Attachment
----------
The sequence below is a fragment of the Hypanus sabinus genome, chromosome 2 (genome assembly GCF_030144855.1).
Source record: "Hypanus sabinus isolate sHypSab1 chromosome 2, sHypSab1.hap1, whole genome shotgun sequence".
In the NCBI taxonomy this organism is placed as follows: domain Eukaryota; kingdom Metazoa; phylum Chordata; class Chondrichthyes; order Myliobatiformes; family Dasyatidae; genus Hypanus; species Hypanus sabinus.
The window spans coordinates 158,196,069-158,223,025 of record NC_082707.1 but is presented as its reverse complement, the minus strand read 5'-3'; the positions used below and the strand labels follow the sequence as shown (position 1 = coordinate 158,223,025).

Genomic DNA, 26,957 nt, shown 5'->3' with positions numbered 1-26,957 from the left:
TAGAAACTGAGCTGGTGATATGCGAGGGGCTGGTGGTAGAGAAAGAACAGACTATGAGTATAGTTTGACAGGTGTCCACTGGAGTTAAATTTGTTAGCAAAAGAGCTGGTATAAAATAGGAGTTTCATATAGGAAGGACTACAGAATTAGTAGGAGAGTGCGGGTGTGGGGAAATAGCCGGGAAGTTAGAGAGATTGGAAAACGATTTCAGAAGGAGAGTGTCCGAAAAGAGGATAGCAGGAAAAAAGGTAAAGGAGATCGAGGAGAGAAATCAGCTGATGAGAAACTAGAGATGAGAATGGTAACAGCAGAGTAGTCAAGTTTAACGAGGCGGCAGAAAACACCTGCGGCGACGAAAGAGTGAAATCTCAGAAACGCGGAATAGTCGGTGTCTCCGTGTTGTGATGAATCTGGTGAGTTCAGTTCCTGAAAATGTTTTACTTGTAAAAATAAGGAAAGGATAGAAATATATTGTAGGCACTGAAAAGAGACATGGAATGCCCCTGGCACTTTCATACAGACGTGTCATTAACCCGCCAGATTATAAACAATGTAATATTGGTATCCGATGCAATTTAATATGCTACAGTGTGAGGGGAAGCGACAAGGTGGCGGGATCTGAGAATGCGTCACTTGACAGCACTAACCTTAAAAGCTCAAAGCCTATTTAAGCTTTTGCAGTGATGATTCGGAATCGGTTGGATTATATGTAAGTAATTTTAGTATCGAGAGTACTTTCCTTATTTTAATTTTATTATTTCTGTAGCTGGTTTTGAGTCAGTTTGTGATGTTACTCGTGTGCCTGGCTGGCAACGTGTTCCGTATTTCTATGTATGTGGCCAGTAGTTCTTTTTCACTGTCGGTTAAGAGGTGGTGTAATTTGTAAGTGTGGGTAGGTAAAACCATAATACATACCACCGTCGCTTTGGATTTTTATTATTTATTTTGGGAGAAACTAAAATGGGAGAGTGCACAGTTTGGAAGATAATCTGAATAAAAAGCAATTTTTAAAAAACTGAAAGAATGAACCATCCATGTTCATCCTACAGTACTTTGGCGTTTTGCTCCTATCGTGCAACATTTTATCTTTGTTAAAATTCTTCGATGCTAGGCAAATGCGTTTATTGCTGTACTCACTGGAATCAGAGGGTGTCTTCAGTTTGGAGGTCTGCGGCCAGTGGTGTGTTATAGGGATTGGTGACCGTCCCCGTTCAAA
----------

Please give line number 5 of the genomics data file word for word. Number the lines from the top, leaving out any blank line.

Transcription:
Genomic DNA, 26,957 nt, shown 5'->3' with positions numbered 1-26,957 from the left: